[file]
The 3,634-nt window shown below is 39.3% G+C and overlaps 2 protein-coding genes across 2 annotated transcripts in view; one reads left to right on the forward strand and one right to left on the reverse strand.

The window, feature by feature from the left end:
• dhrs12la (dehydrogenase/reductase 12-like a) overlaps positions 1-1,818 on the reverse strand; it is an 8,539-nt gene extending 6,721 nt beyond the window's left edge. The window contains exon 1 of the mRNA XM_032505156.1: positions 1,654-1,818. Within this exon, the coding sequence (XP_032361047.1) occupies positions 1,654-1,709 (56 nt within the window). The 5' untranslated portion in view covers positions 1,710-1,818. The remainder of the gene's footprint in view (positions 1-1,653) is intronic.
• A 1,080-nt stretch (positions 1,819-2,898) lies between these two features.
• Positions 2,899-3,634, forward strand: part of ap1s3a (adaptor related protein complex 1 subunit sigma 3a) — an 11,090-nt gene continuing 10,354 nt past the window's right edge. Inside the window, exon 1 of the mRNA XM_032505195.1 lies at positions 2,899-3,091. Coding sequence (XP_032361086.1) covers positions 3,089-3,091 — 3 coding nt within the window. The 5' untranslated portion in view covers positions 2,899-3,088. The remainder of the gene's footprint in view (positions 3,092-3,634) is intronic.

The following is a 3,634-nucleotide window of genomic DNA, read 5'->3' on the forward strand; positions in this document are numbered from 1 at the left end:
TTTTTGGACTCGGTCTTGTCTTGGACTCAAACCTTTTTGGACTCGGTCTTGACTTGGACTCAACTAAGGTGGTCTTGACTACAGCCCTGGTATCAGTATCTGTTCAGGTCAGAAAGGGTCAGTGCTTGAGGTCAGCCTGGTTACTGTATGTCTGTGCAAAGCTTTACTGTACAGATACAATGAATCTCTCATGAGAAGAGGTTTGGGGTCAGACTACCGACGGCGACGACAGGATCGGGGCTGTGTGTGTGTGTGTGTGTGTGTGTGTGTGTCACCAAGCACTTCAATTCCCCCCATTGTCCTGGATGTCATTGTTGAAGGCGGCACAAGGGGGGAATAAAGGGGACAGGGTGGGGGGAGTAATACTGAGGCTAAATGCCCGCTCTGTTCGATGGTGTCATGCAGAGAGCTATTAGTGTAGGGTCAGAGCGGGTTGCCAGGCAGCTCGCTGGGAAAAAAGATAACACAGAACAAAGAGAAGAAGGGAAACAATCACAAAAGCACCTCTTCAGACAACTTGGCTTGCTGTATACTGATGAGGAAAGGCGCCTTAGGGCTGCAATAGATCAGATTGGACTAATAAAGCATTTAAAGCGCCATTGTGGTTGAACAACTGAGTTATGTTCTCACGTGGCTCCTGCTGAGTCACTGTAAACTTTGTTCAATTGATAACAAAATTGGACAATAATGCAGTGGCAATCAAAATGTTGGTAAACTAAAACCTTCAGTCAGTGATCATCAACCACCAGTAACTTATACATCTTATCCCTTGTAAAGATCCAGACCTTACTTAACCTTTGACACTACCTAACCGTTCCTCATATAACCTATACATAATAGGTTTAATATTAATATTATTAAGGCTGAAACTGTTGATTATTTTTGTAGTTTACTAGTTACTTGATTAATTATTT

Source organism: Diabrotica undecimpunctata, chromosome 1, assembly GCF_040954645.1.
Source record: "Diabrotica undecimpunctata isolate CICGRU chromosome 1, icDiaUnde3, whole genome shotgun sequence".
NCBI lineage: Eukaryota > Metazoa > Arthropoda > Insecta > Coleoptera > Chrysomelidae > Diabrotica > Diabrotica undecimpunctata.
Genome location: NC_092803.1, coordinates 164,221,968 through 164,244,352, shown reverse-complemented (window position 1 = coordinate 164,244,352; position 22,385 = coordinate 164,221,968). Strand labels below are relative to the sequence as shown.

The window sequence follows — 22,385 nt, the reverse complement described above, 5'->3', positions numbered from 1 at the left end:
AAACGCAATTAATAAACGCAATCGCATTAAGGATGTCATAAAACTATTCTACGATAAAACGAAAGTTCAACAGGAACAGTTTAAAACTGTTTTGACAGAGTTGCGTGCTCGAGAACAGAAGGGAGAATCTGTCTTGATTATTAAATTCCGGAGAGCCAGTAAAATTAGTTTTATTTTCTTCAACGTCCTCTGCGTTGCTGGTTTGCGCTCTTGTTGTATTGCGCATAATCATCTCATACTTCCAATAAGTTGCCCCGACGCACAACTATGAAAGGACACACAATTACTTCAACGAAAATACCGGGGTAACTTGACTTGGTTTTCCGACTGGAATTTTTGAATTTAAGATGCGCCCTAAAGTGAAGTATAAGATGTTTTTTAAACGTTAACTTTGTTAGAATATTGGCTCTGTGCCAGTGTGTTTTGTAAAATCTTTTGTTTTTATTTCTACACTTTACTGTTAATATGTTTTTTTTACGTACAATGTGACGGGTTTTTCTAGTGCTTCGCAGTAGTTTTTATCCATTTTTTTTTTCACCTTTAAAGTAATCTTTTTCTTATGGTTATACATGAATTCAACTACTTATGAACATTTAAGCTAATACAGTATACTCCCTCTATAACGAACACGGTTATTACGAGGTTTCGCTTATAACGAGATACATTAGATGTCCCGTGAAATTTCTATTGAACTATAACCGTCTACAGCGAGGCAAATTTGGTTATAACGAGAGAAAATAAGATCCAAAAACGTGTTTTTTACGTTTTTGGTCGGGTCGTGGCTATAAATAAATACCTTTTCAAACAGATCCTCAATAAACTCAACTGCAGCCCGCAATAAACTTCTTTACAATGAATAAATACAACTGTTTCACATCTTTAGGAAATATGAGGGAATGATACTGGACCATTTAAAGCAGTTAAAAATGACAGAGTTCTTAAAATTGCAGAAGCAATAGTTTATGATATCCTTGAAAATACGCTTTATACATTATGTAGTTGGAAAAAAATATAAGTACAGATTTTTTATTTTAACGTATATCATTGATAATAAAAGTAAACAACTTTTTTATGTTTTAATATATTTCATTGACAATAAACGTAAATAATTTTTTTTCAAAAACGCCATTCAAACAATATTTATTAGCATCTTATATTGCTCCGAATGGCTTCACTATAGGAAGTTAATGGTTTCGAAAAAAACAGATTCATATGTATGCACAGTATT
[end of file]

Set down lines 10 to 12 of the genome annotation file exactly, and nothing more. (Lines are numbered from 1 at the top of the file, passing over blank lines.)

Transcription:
NCBI lineage: Eukaryota > Metazoa > Arthropoda > Insecta > Coleoptera > Chrysomelidae > Diabrotica > Diabrotica undecimpunctata.
Genome location: NC_092803.1, coordinates 164,221,968 through 164,244,352, shown reverse-complemented (window position 1 = coordinate 164,244,352; position 22,385 = coordinate 164,221,968). Strand labels below are relative to the sequence as shown.

The window sequence follows — 22,385 nt, the reverse complement described above, 5'->3', positions numbered from 1 at the left end: